Deadly snakebites and saving lives
Risking his life is all in a day’s work for Dr David Williams, the newly appointed chair of the World Health Organization’s specialist Snakebite Group
Since catching his first venomous snake when he was three, Dr David Williams has twice won the lottery of life while tangling with two of the world’s deadliest reptiles. So far, he’s survived bites from both the Papuan and Australian coastal taipans.
The head of the University of Melbourne’s Australian Venom Research Unit, and now chair of the World Health Organization’s (WHO) Snakebite Envenoming Working Group, Dr Williams hopes to win a lottery of a different kind – funding to continue his life-saving antivenom research in Papua New Guinea.
Dr Williams’ fascination for snakes began as a child in a tiny New South Wales town of Quirindi, south of Tamworth. It was here that he brought brown, black and tiger snakes home to show his horrified parents.
“As a child, I caught snakes and kept them as pets,” Dr Williams says. “I’ve always been fascinated by them. I could sit and watch them all day.”
Bitten but not shy
Dr Williams managed to avoid snakebite as a child, which is just as well, given that in later life he became allergic to both snake venom and antivenom. In the 35 years he has worked with venomous snakes he has been bitten six times, most recently in 2007 by a deadly Papuan Taipan while filming an episode of the ABC’s Foreign Correspondent.
After releasing the snake from a bag, the taipan lunged for the reporter before Dr Williams intervened and was bitten three times on the thigh. The film crew rushed him to hospital, where he was given antivenom.
“I woke up the next morning looking like Mike Tyson had taken me out and given me a hiding,” Dr Williams says. It took more than three months for him to fully recover.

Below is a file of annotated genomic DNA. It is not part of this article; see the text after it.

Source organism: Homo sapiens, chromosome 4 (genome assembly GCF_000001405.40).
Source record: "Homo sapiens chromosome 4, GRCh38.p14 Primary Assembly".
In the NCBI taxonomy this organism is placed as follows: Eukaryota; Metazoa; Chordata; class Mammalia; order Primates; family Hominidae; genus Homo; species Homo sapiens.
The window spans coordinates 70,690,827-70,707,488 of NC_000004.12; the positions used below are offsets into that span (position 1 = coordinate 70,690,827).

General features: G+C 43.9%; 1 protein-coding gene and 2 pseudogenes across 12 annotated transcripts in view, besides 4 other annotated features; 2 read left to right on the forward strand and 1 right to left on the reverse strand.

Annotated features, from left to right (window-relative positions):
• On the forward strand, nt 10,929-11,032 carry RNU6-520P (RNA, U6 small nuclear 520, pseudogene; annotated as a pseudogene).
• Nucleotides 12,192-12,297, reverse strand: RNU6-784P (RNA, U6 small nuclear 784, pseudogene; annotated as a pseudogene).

These are the perils of working to help save others from venomous creatures. But this unassuming researcher would not have it any other way. He firmly believes applied research and engagement is essential to help solve problems affecting marginalised and impoverished communities.
“There is no excuse for people not having access to essential life-saving medicines, and if creating medicines like antivenom mean someone needs to take calculated risks, then this is something that needs to happen.”
Using science to save lives
On one of his first visits to PNG in 1996 Dr Williams saw four people die of snakebite in a week. These tragedies, one involving a young mother of four who had only recently given birth, galvanised his desire to help tackle Papua New Guinea’s snakebite crisis.
He has worked with local doctors and nurses to establish PNG’s first dedicated snakebite treatment clinic at Port Moresby General Hospital, set up a national reference collection of live venomous snakes and a snakebite research laboratory at the University of Papua New Guinea.
Dr Williams’ team has also trained hundreds of local health care workers in snakebite diagnosis and treatment, launched an intensive care ambulance service for critically ill snakebite victims, and caught hundreds of Papuan taipans from which venom is extracted for antivenom research and production.
Co-ordinated under the Charles Campbell Toxinology Centre, named after Australian Dr Charles Campbell who worked at Port Moresby General Hospital treating snakebites in the 1950s and 60s, these activities are a collaborative partnership between the hospital, the University of Melbourne and the University of Papua New Guinea.